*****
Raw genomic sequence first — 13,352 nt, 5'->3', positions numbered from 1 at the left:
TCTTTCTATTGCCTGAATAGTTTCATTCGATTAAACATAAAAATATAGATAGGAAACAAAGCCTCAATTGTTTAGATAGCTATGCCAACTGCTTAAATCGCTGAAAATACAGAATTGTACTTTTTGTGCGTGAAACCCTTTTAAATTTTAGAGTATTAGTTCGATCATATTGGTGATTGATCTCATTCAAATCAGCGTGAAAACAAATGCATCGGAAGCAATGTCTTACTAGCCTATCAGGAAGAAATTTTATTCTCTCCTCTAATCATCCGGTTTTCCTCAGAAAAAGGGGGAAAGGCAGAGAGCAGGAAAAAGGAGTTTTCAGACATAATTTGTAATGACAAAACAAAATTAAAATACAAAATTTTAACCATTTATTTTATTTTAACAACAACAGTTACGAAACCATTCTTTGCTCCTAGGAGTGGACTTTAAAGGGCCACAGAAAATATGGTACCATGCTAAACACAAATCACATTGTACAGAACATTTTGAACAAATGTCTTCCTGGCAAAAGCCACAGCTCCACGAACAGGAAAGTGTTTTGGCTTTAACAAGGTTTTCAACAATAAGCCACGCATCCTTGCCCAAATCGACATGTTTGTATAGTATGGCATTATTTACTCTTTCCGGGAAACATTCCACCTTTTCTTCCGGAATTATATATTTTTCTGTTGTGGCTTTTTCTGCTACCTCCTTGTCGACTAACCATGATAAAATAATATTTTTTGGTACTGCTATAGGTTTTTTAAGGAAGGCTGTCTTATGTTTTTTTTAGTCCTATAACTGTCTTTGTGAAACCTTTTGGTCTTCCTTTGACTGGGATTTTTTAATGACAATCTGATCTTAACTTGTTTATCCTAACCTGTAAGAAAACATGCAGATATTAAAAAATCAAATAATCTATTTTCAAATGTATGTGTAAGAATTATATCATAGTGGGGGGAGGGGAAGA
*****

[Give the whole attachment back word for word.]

Raw genomic sequence first — 13,352 nt, 5'->3', positions numbered from 1 at the left:
TCTTTCTATTGCCTGAATAGTTTCATTCGATTAAACATAAAAATATAGATAGGAAACAAAGCCTCAATTGTTTAGATAGCTATGCCAACTGCTTAAATCGCTGAAAATACAGAATTGTACTTTTTGTGCGTGAAACCCTTTTAAATTTTAGAGTATTAGTTCGATCATATTGGTGATTGATCTCATTCAAATCAGCGTGAAAACAAATGCATCGGAAGCAATGTCTTACTAGCCTATCAGGAAGAAATTTTATTCTCTCCTCTAATCATCCGGTTTTCCTCAGAAAAAGGGGGAAAGGCAGAGAGCAGGAAAAAGGAGTTTTCAGACATAATTTGTAATGACAAAACAAAATTAAAATACAAAATTTTAACCATTTATTTTATTTTAACAACAACAGTTACGAAACCATTCTTTGCTCCTAGGAGTGGACTTTAAAGGGCCACAGAAAATATGGTACCATGCTAAACACAAATCACATTGTACAGAACATTTTGAACAAATGTCTTCCTGGCAAAAGCCACAGCTCCACGAACAGGAAAGTGTTTTGGCTTTAACAAGGTTTTCAACAATAAGCCACGCATCCTTGCCCAAATCGACATGTTTGTATAGTATGGCATTATTTACTCTTTCCGGGAAACATTCCACCTTTTCTTCCGGAATTATATATTTTTCTGTTGTGGCTTTTTCTGCTACCTCCTTGTCGACTAACCATGATAAAATAATATTTTTTGGTACTGCTATAGGTTTTTTAAGGAAGGCTGTCTTATGTTTTTTTTAGTCCTATAACTGTCTTTGTGAAACCTTTTGGTCTTCCTTTGACTGGGATTTTTTAATGACAATCTGATCTTAACTTGTTTATCCTAACCTGTAAGAAAACATGCAGATATTAAAAAATCAAATAATCTATTTTCAAATGTATGTGTAAGAATTATATCATAGTGGGGGGAGGGGAAGA